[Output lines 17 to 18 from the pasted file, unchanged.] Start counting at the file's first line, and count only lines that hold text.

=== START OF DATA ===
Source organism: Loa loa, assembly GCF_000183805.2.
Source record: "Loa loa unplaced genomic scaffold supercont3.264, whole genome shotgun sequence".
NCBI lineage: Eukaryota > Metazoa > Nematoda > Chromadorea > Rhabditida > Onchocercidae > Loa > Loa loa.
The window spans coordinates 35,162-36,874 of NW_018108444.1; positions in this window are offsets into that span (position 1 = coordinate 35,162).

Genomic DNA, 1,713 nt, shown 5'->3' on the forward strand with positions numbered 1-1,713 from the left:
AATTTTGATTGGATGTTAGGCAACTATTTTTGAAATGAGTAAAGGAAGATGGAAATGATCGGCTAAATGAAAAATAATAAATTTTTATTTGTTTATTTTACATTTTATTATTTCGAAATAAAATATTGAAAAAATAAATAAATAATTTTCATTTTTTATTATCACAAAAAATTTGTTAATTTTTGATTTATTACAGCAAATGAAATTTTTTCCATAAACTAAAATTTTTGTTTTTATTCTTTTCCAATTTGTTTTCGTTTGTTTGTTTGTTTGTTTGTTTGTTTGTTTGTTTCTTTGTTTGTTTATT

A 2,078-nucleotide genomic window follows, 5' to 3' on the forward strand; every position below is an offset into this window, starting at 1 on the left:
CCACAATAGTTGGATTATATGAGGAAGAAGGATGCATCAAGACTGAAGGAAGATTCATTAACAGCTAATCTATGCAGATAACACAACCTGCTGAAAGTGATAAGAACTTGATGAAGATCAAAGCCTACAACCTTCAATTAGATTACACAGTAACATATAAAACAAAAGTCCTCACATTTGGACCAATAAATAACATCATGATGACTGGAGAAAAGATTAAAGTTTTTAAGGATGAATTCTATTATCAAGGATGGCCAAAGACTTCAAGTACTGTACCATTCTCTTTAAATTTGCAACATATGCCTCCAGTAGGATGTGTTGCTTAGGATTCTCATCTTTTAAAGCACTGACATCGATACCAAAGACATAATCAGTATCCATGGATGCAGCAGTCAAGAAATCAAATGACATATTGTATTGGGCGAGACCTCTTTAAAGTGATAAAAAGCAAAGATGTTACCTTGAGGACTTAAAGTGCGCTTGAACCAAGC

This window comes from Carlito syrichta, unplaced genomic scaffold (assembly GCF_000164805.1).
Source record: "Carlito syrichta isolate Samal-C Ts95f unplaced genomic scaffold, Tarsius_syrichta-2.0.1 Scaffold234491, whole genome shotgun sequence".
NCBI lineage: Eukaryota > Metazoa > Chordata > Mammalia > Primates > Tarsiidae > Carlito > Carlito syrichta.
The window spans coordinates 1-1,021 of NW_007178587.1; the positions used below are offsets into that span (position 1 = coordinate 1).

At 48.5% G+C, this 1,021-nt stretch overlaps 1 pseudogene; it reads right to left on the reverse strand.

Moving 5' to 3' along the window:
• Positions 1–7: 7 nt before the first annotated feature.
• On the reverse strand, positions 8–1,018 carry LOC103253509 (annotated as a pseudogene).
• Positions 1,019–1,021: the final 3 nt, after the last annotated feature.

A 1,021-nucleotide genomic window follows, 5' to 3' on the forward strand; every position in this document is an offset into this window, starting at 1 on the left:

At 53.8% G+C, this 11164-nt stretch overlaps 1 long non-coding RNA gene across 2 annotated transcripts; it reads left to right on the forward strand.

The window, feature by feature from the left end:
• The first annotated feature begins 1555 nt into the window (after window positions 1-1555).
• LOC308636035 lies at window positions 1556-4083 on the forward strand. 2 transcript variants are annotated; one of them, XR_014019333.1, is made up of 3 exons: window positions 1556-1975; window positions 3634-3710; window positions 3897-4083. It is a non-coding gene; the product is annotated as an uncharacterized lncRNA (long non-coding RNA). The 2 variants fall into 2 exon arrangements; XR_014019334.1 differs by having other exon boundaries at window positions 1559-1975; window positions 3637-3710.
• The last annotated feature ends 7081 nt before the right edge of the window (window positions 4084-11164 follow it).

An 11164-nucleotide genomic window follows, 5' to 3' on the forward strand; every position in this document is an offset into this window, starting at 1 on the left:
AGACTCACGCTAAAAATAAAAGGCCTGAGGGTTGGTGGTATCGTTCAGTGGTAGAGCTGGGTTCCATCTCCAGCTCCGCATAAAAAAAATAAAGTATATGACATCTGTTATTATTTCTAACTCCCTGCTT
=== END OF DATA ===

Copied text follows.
• Positions 1,019–1,021: the final 3 nt, after the last annotated feature.

A 1,021-nucleotide genomic window follows, 5' to 3' on the forward strand; every position in this document is an offset into this window, starting at 1 on the left: